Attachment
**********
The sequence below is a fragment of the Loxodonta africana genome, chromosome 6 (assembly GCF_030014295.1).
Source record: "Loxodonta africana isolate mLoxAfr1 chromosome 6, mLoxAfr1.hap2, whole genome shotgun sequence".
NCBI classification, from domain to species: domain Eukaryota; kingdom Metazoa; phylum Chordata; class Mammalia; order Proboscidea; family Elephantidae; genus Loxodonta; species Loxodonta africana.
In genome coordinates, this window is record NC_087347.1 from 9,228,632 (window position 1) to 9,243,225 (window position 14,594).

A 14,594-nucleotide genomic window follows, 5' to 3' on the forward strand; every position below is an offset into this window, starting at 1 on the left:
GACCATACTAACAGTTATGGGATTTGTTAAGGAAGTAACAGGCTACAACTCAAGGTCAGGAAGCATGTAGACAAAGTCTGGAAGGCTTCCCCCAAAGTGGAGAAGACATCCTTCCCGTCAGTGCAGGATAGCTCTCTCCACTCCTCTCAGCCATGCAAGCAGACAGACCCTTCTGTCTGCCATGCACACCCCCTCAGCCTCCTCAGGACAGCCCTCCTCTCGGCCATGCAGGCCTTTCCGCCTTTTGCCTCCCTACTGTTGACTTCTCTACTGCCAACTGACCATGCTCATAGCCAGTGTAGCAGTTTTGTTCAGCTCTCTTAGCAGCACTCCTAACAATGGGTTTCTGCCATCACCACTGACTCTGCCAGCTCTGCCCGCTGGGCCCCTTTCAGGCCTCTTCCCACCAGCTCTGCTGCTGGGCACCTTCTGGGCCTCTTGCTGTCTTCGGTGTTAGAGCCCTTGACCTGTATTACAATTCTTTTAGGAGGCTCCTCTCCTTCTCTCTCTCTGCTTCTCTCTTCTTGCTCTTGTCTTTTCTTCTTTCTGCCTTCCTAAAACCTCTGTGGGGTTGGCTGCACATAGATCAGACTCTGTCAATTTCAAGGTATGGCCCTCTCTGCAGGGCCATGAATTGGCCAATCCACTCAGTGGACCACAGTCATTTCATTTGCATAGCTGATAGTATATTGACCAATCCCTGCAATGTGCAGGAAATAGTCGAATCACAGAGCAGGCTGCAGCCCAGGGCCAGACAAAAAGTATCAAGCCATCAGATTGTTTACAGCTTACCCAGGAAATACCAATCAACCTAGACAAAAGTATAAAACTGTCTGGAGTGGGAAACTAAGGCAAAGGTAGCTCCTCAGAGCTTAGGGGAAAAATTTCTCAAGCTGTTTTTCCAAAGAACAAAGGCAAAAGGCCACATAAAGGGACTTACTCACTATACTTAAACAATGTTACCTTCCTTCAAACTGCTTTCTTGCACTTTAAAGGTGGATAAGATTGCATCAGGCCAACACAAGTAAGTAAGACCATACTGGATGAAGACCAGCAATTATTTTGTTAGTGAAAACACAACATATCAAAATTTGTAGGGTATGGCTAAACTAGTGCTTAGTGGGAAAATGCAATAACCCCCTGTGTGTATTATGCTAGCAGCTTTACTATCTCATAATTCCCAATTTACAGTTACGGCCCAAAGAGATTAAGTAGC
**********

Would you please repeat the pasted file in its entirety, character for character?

The sequence below is a fragment of the Loxodonta africana genome, chromosome 6 (assembly GCF_030014295.1).
Source record: "Loxodonta africana isolate mLoxAfr1 chromosome 6, mLoxAfr1.hap2, whole genome shotgun sequence".
NCBI classification, from domain to species: domain Eukaryota; kingdom Metazoa; phylum Chordata; class Mammalia; order Proboscidea; family Elephantidae; genus Loxodonta; species Loxodonta africana.
In genome coordinates, this window is record NC_087347.1 from 9,228,632 (window position 1) to 9,243,225 (window position 14,594).

A 14,594-nucleotide genomic window follows, 5' to 3' on the forward strand; every position below is an offset into this window, starting at 1 on the left:
GACCATACTAACAGTTATGGGATTTGTTAAGGAAGTAACAGGCTACAACTCAAGGTCAGGAAGCATGTAGACAAAGTCTGGAAGGCTTCCCCCAAAGTGGAGAAGACATCCTTCCCGTCAGTGCAGGATAGCTCTCTCCACTCCTCTCAGCCATGCAAGCAGACAGACCCTTCTGTCTGCCATGCACACCCCCTCAGCCTCCTCAGGACAGCCCTCCTCTCGGCCATGCAGGCCTTTCCGCCTTTTGCCTCCCTACTGTTGACTTCTCTACTGCCAACTGACCATGCTCATAGCCAGTGTAGCAGTTTTGTTCAGCTCTCTTAGCAGCACTCCTAACAATGGGTTTCTGCCATCACCACTGACTCTGCCAGCTCTGCCCGCTGGGCCCCTTTCAGGCCTCTTCCCACCAGCTCTGCTGCTGGGCACCTTCTGGGCCTCTTGCTGTCTTCGGTGTTAGAGCCCTTGACCTGTATTACAATTCTTTTAGGAGGCTCCTCTCCTTCTCTCTCTCTGCTTCTCTCTTCTTGCTCTTGTCTTTTCTTCTTTCTGCCTTCCTAAAACCTCTGTGGGGTTGGCTGCACATAGATCAGACTCTGTCAATTTCAAGGTATGGCCCTCTCTGCAGGGCCATGAATTGGCCAATCCACTCAGTGGACCACAGTCATTTCATTTGCATAGCTGATAGTATATTGACCAATCCCTGCAATGTGCAGGAAATAGTCGAATCACAGAGCAGGCTGCAGCCCAGGGCCAGACAAAAAGTATCAAGCCATCAGATTGTTTACAGCTTACCCAGGAAATACCAATCAACCTAGACAAAAGTATAAAACTGTCTGGAGTGGGAAACTAAGGCAAAGGTAGCTCCTCAGAGCTTAGGGGAAAAATTTCTCAAGCTGTTTTTCCAAAGAACAAAGGCAAAAGGCCACATAAAGGGACTTACTCACTATACTTAAACAATGTTACCTTCCTTCAAACTGCTTTCTTGCACTTTAAAGGTGGATAAGATTGCATCAGGCCAACACAAGTAAGTAAGACCATACTGGATGAAGACCAGCAATTATTTTGTTAGTGAAAACACAACATATCAAAATTTGTAGGGTATGGCTAAACTAGTGCTTAGTGGGAAAATGCAATAACCCCCTGTGTGTATTATGCTAGCAGCTTTACTATCTCATAATTCCCAATTTACAGTTACGGCCCAAAGAGATTAAGTAGC